Moya comes back from major injury to play key role

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Moya comes back from major injury to play key role

Photo courtesy of Marquette Athletics.

Photo courtesy of Marquette Athletics.

Photo courtesy of Marquette Athletics.

Photo courtesy of Marquette Athletics.

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In the first practice of then-freshman Garrett Moya’s Marquette men’s lacrosse career, a routine move suddenly became a disaster.

“It was a one-on-one dodge, I was running up the left side, did an inside roll and just planted wrong,” Moya said. “I felt the whole outside of my leg blow up and I wasn’t able to walk.”

The attackman tore his meniscus and damaged the cartilage, requiring two surgeries to repair his leg.

Moya, who previously never suffered an injury besides a dislocated shoulder in high school, was in entirely new territory.

“Thank God my ACL was fine, so I don’t have too much stability damage,” Moya said. “Any athlete’s worst nightmare is saying that you messed up your knee or something, so that was a pretty scary moment.”

A year and a half later, the redshirt freshman was finally cleared to return to action.

“It was a long journey,” Moya said. “It took a lot of lonely hours in the weight room and the physical therapy room. You have to relearn everything that you have to do.”

His clearance and return came just hours before the Cleveland State game when 19 of his teammates were suspended. Although Moya was practicing before, he wasn’t practicing at 100 percent.

“I didn’t really start running, running until that game,” Moya said. “I kind of got thrown in there and just had to power through, try to help the boys out.”

Moya tallied a goal in that matchup, his first in a Marquette uniform.

“He’s a smart lacrosse player with great instincts, really good skills,” Amplo said. “He’s got the ability to play not like a freshman. He’s just a confident kid.”

A native of Huntington, New York, Moya appears to be a product of his lacrosse upbringing.

“I was blessed because growing up on Long Island, the lacrosse is pretty good your whole life,” Moya said. “You have to have this IQ for the game so that you can make plays. I’m able to see the field pretty well, and that’s how I had to be.”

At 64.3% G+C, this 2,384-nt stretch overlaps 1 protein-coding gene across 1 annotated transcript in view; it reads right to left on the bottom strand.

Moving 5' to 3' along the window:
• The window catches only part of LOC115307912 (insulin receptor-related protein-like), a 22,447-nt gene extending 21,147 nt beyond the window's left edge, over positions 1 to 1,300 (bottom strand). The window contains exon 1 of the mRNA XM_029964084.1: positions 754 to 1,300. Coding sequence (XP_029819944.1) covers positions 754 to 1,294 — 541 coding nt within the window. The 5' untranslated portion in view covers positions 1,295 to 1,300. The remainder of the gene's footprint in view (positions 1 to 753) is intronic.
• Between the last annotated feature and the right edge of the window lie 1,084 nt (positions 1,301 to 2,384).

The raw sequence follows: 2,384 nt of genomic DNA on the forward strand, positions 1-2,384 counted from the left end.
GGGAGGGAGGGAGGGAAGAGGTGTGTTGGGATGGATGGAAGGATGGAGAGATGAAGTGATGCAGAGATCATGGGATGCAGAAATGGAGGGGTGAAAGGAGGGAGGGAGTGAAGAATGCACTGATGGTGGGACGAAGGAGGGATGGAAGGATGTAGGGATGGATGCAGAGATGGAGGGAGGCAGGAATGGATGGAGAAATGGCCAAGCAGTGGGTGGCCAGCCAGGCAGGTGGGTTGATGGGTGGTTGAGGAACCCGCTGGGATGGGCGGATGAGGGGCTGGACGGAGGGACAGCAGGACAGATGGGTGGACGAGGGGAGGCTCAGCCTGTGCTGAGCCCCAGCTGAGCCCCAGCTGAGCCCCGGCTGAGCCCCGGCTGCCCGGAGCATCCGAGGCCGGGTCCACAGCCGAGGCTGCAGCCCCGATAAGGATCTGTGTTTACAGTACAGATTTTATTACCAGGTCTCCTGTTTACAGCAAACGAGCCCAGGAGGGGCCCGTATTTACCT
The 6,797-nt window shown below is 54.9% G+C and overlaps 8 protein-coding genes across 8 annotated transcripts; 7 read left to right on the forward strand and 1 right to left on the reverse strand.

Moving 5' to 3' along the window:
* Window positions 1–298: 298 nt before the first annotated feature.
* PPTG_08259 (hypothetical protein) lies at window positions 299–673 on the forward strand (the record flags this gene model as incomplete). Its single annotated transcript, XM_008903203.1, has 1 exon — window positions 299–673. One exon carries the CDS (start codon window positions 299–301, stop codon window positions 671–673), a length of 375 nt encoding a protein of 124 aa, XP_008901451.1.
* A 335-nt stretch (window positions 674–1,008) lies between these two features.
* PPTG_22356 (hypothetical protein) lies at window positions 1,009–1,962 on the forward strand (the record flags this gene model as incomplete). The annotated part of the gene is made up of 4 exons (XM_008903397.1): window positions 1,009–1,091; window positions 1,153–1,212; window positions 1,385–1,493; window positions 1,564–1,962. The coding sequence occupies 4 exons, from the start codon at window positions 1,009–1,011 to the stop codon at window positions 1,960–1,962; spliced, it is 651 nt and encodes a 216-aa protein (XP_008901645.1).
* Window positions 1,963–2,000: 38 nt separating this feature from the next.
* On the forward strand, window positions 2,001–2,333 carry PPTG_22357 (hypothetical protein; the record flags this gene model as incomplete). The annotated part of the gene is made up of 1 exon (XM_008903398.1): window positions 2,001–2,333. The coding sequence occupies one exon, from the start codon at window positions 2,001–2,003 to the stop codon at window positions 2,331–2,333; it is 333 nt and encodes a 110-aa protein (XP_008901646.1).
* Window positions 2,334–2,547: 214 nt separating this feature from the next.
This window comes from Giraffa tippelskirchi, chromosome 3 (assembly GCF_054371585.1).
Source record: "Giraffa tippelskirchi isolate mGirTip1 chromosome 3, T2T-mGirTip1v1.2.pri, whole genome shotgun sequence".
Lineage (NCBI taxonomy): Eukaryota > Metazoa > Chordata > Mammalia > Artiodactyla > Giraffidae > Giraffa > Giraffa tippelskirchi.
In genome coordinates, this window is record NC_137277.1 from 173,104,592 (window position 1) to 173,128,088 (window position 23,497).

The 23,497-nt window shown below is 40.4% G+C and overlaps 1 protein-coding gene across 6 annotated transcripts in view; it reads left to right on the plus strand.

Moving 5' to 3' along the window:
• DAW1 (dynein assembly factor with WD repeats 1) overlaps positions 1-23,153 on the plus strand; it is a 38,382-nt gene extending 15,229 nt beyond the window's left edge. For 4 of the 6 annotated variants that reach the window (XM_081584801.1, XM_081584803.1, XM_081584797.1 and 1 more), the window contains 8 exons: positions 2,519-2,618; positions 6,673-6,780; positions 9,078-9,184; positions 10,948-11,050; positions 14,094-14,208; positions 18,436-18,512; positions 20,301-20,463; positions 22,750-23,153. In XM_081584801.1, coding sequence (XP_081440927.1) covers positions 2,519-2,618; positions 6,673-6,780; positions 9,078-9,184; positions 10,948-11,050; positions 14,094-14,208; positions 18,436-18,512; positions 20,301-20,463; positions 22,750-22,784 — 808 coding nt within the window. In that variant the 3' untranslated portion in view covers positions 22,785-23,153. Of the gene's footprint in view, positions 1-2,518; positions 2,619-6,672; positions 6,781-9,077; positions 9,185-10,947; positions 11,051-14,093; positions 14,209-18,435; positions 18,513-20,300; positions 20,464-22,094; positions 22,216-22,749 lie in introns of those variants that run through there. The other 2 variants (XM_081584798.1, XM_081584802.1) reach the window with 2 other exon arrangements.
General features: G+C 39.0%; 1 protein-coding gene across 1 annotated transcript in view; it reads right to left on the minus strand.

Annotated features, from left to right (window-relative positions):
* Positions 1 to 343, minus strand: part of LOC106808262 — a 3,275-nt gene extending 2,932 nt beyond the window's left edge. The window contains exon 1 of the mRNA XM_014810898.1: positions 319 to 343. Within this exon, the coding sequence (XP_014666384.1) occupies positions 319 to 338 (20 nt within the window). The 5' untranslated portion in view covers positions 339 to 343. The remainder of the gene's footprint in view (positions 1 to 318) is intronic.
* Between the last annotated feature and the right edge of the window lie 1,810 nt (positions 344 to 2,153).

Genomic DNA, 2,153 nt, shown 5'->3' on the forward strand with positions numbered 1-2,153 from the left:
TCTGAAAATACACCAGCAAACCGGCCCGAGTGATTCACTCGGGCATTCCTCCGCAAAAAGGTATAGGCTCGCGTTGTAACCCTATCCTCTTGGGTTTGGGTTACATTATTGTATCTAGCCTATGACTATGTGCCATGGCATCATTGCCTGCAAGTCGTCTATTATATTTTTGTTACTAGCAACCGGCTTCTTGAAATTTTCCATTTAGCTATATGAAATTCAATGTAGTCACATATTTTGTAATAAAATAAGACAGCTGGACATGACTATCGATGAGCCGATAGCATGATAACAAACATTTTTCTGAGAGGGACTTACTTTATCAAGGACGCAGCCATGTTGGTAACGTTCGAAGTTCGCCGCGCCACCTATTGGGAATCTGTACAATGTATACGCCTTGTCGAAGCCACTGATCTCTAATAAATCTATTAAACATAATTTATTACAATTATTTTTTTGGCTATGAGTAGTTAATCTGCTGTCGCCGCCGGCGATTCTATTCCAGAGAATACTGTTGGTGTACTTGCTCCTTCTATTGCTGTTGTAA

The redshirt freshman plays a much different style than the other attackmen on the team.

Amplo said Moya isn’t anywhere near as fast and agile as players like junior Ryan Fazio and redshirt senior Tanner Thomson.

“He’s probably the slowest person on our team,” Amplo said. “He’s got Bambi legs. Truly looks like Bambi. It’s almost painful to watch him run.”

However, the 6-foot-2, 205 pound Moya presents a challenge to opposing defenses because of his contrasting frame.

“I’m more of a big bruiser and I have pretty equal hands (to my teammates), so I can go lefty, I can go righty,” Moya said. “I’m more of a finisher. We’re similar in the way we can make plays, but different in the fact that I use my body more.”

Amplo recognized how crucial Moya’s style of play is to his attack unit.

“He’s a great target inside. He’s got the ability to feed when he carries the ball in his stick,” Amplo said. “When he gets it on goal line, he’s big enough, strong enough and smart enough to handle pressure. That’s a skill, that’s instincts.”

For Moya, simply cracking the offensive rotation isn’t good enough. He has much loftier goals.

“Win a championship,” Moya said. “That’s the biggest goal. Personally, I’d love to be First Team All-BIG EAST.”

He said he knows those goals won’t be easy, but he believes his work ethic can bring him to those heights.

“When I’m not working, someone else is,” Moya said. “I’ve just got to outwork everyone.”

Off the field, Amplo said Moya is a critical part of the team’s culture.

“He brings that Long Island flavor that I miss,” Amplo, a Hofstra University graduate, said. “The guys love him. I’m not sure if that’s because when the sun goes down, G-Money comes out, but the guys absolutely love him. He’s always smiling, he’s got a great personality and he’s a crowd favorite.”

While Moya has already made a big impact in the short minutes he’s been allotted, Amplo said fans might be seeing more of the 6-foot-2 Long Island attackman early in games.

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